University of Chicago Dining Hall and Lab School Cited for Mice Poop
HYDE PARK — Health inspectors gave failing marks to two facilities on the University of Chicago campus, and the university admits it's not sure why problems keep occurring at one of the buildings.
A university spokesman referred questions to an April 26 letter to the campus community, which noted that the school was "already in the process of changing our pest control service in Cathey Dining Commons. We are using this opportunity to put new safeguards in our contract to guarantee the highest possible level of service.”
At the Cathey Dining Commons, inspectors found 40-45 mouse droppings under the dessert station and under sinks and in cabinets in prep areas. The south campus dining hall at 6052 S. Ellis Ave. has been cited three times in the last six months for health code violations, the last on Nov. 29.
“Any health code violation is unacceptable. The fact that we had two sets of violations in the same facility during the same academic year, especially after the rigorous steps taken last fall, raises questions we cannot fully answer,” the university said in the letter.
“For that reason, we are immediately hiring an outside consultant in food safety issues to audit our facilities and processes and tell us whether there are any additional steps we can take to ensure the highest level of safety and cleanliness.”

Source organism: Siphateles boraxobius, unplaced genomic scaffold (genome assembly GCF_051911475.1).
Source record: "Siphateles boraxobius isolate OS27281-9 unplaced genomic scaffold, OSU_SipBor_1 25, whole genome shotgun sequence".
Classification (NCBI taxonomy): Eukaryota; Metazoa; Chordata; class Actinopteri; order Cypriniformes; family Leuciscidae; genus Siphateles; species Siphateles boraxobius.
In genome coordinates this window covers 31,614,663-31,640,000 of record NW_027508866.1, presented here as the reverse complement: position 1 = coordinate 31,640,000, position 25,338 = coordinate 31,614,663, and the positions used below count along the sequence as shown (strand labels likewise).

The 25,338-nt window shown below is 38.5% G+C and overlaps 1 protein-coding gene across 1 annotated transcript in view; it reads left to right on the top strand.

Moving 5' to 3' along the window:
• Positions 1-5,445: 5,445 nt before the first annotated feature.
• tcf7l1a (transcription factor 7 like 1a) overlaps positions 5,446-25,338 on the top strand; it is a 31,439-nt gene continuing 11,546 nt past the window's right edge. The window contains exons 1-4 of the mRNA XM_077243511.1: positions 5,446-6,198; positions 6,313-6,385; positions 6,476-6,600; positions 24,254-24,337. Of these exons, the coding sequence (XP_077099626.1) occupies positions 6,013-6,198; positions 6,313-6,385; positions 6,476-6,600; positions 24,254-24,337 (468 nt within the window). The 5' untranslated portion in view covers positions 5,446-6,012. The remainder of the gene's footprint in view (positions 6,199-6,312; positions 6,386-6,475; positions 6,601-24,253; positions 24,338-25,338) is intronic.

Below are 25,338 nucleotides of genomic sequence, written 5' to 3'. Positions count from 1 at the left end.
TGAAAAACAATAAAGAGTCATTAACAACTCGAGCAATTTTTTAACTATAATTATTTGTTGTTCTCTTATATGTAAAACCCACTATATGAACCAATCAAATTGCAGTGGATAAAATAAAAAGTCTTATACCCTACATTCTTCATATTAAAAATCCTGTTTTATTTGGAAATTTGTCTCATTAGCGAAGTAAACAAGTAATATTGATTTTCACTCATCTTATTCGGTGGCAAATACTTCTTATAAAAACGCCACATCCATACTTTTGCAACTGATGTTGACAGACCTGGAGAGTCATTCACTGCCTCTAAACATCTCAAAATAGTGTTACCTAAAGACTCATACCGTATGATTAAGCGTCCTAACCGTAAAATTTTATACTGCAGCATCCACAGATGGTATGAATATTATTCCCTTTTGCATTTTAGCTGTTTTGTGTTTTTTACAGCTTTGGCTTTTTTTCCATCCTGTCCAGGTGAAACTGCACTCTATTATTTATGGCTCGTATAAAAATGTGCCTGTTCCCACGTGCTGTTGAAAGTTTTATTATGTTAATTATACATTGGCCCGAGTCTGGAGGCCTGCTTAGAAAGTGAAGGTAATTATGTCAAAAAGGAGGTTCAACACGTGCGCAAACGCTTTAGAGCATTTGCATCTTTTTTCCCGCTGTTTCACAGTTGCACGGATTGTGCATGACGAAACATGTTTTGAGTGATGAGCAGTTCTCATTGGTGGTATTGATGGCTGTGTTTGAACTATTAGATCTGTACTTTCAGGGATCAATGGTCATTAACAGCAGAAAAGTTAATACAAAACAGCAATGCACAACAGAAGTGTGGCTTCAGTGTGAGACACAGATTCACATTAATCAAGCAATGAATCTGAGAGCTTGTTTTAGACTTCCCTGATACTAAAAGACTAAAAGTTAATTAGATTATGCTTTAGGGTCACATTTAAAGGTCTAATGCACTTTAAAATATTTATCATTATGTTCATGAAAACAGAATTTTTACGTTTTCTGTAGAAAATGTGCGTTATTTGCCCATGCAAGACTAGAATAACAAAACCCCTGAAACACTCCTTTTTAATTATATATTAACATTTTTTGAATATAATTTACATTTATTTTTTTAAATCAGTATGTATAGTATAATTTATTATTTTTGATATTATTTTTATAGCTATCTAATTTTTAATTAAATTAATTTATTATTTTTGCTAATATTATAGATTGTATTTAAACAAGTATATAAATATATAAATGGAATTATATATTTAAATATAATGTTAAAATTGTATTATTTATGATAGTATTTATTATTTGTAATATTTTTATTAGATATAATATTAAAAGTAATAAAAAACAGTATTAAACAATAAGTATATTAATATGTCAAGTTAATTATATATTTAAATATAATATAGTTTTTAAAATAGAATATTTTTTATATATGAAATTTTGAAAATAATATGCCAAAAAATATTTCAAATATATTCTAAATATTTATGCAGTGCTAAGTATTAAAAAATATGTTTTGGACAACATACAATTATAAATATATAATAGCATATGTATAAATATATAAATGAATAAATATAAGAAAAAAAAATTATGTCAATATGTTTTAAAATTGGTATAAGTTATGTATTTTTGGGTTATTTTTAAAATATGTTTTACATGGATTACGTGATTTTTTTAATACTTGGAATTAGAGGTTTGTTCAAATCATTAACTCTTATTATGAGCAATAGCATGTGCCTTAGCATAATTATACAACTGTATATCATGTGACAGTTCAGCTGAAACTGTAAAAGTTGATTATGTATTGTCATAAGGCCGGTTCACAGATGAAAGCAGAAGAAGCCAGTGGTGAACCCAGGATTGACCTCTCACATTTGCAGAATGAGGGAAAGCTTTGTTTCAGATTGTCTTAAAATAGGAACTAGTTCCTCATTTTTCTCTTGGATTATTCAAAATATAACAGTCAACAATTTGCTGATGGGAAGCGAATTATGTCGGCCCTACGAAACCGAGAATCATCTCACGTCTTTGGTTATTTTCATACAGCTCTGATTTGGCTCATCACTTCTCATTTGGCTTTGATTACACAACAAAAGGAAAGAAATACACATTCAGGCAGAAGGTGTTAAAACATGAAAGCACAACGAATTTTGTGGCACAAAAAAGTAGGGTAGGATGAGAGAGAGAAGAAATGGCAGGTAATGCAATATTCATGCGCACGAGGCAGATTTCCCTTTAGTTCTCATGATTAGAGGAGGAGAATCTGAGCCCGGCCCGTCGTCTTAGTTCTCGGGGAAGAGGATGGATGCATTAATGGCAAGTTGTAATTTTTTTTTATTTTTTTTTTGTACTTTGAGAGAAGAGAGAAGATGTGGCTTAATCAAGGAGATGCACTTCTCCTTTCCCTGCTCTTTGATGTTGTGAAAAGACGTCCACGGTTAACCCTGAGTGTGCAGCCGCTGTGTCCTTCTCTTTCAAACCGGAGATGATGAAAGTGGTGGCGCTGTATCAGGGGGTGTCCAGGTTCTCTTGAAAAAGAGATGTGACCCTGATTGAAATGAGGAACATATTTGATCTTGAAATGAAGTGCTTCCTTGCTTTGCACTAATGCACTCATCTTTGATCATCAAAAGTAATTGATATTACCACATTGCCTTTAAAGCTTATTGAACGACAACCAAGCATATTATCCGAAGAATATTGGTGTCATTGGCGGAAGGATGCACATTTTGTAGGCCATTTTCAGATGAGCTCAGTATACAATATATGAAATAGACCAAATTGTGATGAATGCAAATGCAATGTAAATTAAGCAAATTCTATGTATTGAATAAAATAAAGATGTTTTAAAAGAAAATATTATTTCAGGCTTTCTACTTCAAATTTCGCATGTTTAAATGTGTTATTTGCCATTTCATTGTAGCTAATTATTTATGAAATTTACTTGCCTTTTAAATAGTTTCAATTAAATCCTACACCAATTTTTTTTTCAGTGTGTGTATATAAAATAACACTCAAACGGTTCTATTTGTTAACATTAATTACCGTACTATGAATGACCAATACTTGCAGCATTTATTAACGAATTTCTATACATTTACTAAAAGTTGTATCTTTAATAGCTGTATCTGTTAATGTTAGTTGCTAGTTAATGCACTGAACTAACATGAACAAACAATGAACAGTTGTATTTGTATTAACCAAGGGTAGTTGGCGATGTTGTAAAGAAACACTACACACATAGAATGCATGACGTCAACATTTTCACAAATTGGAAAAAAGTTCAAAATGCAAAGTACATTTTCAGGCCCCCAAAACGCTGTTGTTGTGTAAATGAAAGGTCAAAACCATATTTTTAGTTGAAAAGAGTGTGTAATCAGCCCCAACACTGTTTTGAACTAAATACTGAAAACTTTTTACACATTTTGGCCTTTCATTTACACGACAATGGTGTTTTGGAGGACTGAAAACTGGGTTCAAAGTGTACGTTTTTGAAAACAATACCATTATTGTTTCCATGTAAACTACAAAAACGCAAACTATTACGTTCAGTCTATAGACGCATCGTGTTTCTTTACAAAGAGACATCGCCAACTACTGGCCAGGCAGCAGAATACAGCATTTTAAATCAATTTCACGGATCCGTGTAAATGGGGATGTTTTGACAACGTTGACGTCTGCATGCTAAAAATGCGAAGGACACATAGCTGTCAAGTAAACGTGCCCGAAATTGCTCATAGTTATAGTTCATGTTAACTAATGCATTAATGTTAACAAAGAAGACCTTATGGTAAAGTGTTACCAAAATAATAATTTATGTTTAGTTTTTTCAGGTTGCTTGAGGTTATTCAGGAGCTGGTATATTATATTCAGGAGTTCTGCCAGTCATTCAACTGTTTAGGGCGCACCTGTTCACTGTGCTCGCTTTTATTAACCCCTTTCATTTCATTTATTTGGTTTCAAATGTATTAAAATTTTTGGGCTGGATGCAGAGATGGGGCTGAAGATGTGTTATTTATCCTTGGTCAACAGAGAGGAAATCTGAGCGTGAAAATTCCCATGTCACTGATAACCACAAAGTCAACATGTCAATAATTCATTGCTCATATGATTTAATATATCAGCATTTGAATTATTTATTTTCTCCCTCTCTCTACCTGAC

Aramark is the contractor running the university’s dining facilities. After the previous failed inspection, the company was going to fumigate and clean the Dining Commons.
Also on April 23, inspectors found 25-30 mouse droppings in the kindergarten rooms No. 181 and No. 189 and in hallways, closets and general storage cubbies at the Laboratory School. Rodent droppings were also found in a mop closet at the school, 1362 E. 59th St.
A university spokesman was not immediately able to say what steps were being taken at the Laboratory School.
Health inspectors were scheduled to return to both facilities on Tuesday for a follow-up inspection. The Chicago Department of Public Health did not have the results of the inspections as of Wednesday morning.